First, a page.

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Freddie

Freddie deBoer used to blog at lhote.blogspot.com, and may again someday. Now he blogs here.

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8 Responses

  1. Avatar Mark
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    says:

    With no hint of self-awareness, Conor called “the neg” the “sleaziest pick-up tactic short of date rape.” Without hyperbole, I’d say the sleaziest pick-up tactic is lying about the popularity of health care reform.Report

  2. Avatar Rj
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    says:

    I think you’ve hit on an important truth: conservatives always assume that their policies are popular. You may recall in the aftermath of last year’s elections the endless stream of blog posts explaining how the policy was never the problem and that Republicans would win again if they just did a better job “explaining” the same old three decade old Reaganite mantras. It’s like conservative ideology was perfected completely in 1984.

    Of course, if you can’t sell “messaging” as the single step to conservative dominance, just blame the media for the public’s views. It’s the same victim mentality they tut-tut minorities for.Report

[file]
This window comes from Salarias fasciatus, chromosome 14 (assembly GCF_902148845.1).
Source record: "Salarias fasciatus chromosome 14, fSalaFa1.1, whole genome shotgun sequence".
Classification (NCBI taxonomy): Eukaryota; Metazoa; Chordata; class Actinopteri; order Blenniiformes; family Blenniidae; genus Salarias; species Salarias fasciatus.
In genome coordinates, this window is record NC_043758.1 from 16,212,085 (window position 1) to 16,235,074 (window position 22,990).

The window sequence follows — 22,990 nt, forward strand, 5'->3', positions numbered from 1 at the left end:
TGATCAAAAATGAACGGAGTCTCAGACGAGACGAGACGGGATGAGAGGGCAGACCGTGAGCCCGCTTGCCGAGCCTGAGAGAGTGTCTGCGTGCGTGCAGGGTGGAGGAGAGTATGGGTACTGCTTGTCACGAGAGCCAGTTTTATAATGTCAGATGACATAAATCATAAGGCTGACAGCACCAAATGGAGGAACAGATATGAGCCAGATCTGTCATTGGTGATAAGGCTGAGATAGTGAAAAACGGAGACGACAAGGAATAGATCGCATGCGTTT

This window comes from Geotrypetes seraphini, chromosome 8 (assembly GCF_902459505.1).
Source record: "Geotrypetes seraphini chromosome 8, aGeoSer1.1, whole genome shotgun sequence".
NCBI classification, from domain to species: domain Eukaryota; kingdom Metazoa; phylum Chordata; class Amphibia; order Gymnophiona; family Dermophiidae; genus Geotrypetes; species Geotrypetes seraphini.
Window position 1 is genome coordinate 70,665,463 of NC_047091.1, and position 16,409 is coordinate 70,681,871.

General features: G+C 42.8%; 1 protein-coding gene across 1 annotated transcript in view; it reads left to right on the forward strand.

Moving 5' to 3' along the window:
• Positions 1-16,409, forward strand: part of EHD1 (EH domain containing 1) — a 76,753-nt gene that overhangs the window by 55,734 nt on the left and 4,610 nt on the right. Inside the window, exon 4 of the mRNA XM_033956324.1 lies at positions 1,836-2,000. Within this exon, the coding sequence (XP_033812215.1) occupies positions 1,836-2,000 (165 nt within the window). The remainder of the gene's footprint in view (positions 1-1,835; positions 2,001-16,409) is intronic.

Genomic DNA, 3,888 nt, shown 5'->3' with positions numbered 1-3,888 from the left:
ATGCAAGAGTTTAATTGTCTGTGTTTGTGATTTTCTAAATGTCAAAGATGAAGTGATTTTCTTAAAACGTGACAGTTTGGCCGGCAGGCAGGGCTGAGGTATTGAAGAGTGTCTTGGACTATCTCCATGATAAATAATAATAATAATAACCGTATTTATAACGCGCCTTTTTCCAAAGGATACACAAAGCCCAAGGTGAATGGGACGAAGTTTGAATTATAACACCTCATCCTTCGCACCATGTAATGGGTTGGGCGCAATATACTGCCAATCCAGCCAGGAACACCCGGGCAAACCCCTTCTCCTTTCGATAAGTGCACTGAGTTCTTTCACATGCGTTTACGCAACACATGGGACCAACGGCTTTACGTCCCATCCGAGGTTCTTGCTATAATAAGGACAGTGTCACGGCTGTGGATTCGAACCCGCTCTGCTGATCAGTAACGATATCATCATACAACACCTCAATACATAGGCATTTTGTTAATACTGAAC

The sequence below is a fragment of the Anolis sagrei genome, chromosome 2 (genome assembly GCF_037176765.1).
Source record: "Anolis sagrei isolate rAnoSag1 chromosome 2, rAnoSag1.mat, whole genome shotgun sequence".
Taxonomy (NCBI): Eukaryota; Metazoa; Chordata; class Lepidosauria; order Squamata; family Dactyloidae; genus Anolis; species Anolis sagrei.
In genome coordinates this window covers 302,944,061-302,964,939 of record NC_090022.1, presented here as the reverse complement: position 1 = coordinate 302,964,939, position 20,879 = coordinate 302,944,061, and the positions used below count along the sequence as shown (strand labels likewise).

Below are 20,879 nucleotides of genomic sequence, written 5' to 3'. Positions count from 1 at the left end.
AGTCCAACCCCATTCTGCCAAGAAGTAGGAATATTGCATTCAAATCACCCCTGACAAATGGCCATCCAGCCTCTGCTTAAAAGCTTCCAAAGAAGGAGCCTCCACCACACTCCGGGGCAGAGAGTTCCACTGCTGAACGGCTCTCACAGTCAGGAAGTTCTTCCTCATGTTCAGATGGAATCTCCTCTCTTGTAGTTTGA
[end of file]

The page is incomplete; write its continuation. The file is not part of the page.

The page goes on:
3. Avatar mike farmer
    Ignored
    says:

    “One policy position that’s important with Democratic activists is health care reform, which continues to poll well when removed from the context of one party and one ideology despicably, flagrantly and knowingly lying and fear-mongering about it.”

    So you are saying the Democrat proposed healthcare reform is popular among its supporters?Report

    • Avatar Freddie in reply to mike farmer
      Ignored
      says:

      I’m saying universal health care was and is very popular, and that the current health care bill (more popular than generally regarded, by the way) has been hurt by nothing so much as out and out lies.Report

      • Avatar Mark Thompson in reply to Freddie
        Ignored
        says:

        Well, yeah, universal health care/insurance is popular in the abstract. Hell, I’m even in favor of universal health care. The trouble is the assumption that this translates to support for a particular path to universal (or near-universal) health insurance. The other problem is the details of that universal health care or insurance – it’s easy to support something when there is no cost associated with it, but when the rubber meets the road….

        I also don’t think that this is solely an issue of lies, either. The same polling that finds a plurality of opposition to the existing legislation also finds an overwhelming majority of people who are angry at the way the Republicans have handled themselves in this, which I think also translates into anger at the more ridiculous town hall protester claims. In other words, the perpetuators of lies don’t seem to be getting away with it in opinion polling.